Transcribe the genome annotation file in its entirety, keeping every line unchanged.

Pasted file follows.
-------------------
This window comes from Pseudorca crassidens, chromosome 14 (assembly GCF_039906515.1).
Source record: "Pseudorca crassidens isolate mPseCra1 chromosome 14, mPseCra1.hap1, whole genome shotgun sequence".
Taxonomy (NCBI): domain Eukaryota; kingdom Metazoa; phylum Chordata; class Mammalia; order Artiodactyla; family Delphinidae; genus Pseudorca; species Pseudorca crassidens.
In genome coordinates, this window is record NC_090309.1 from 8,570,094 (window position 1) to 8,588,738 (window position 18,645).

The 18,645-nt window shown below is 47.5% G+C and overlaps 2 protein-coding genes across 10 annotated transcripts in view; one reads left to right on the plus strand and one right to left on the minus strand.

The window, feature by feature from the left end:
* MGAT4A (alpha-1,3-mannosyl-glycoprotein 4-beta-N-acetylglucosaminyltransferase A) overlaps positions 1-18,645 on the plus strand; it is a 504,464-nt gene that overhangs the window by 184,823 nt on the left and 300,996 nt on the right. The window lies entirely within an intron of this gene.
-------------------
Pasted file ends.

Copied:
This window comes from Pseudorca crassidens, chromosome 14 (assembly GCF_039906515.1).
Source record: "Pseudorca crassidens isolate mPseCra1 chromosome 14, mPseCra1.hap1, whole genome shotgun sequence".
Taxonomy (NCBI): domain Eukaryota; kingdom Metazoa; phylum Chordata; class Mammalia; order Artiodactyla; family Delphinidae; genus Pseudorca; species Pseudorca crassidens.
In genome coordinates, this window is record NC_090309.1 from 8,570,094 (window position 1) to 8,588,738 (window position 18,645).

The 18,645-nt window shown below is 47.5% G+C and overlaps 2 protein-coding genes across 10 annotated transcripts in view; one reads left to right on the plus strand and one right to left on the minus strand.

The window, feature by feature from the left end:
* MGAT4A (alpha-1,3-mannosyl-glycoprotein 4-beta-N-acetylglucosaminyltransferase A) overlaps positions 1-18,645 on the plus strand; it is a 504,464-nt gene that overhangs the window by 184,823 nt on the left and 300,996 nt on the right. The window lies entirely within an intron of this gene.